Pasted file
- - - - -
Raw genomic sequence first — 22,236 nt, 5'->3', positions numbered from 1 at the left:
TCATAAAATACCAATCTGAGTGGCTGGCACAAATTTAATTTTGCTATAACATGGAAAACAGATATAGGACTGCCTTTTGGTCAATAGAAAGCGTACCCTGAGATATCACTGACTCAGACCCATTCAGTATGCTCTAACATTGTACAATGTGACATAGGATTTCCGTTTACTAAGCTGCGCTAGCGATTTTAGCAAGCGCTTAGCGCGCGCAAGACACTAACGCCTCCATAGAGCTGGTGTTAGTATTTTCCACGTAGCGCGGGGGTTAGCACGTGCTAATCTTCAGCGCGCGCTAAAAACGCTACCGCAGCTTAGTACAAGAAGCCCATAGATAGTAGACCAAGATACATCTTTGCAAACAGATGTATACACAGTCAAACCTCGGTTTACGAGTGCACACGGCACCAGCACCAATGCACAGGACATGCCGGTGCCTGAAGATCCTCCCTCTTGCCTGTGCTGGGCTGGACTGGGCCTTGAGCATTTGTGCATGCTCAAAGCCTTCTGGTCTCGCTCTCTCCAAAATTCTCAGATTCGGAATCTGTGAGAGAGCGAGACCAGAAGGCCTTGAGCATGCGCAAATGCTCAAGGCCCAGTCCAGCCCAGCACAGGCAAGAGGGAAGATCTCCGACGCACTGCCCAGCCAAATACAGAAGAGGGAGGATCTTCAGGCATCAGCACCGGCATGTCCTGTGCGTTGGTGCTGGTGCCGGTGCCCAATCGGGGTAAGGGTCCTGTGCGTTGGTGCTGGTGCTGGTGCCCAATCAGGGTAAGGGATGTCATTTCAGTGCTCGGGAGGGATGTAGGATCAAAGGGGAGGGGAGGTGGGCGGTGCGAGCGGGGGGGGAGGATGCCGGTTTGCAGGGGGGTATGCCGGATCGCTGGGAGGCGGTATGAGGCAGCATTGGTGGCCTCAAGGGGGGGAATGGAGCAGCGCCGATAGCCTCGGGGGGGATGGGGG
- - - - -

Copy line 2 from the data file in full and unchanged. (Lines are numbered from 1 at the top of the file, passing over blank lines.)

TCATAAAATACCAATCTGAGTGGCTGGCACAAATTTAATTTTGCTATAACATGGAAAACAGATATAGGACTGCCTTTTGGTCAATAGAAAGCGTACCCTGAGATATCACTGACTCAGACCCATTCAGTATGCTCTAACATTGTACAATGTGACATAGGATTTCCGTTTACTAAGCTGCGCTAGCGATTTTAGCAAGCGCTTAGCGCGCGCAAGACACTAACGCCTCCATAGAGCTGGTGTTAGTATTTTCCACGTAGCGCGGGGGTTAGCACGTGCTAATCTTCAGCGCGCGCTAAAAACGCTACCGCAGCTTAGTACAAGAAGCCCATAGATAGTAGACCAAGATACATCTTTGCAAACAGATGTATACACAGTCAAACCTCGGTTTACGAGTGCACACGGCACCAGCACCAATGCACAGGACATGCCGGTGCCTGAAGATCCTCCCTCTTGCCTGTGCTGGGCTGGACTGGGCCTTGAGCATTTGTGCATGCTCAAAGCCTTCTGGTCTCGCTCTCTCCAAAATTCTCAGATTCGGAATCTGTGAGAGAGCGAGACCAGAAGGCCTTGAGCATGCGCAAATGCTCAAGGCCCAGTCCAGCCCAGCACAGGCAAGAGGGAAGATCTCCGACGCACTGCCCAGCCAAATACAGAAGAGGGAGGATCTTCAGGCATCAGCACCGGCATGTCCTGTGCGTTGGTGCTGGTGCCGGTGCCCAATCGGGGTAAGGGTCCTGTGCGTTGGTGCTGGTGCTGGTGCCCAATCAGGGTAAGGGATGTCATTTCAGTGCTCGGGAGGGATGTAGGATCAAAGGGGAGGGGAGGTGGGCGGTGCGAGCGGGGGGGGAGGATGCCGGTTTGCAGGGGGGTATGCCGGATCGCTGGGAGGCGGTATGAGGCAGCATTGGTGGCCTCAAGGGGGGGAATGGAGCAGCGCCGATAGCCTCGGGGGGGATGGGGG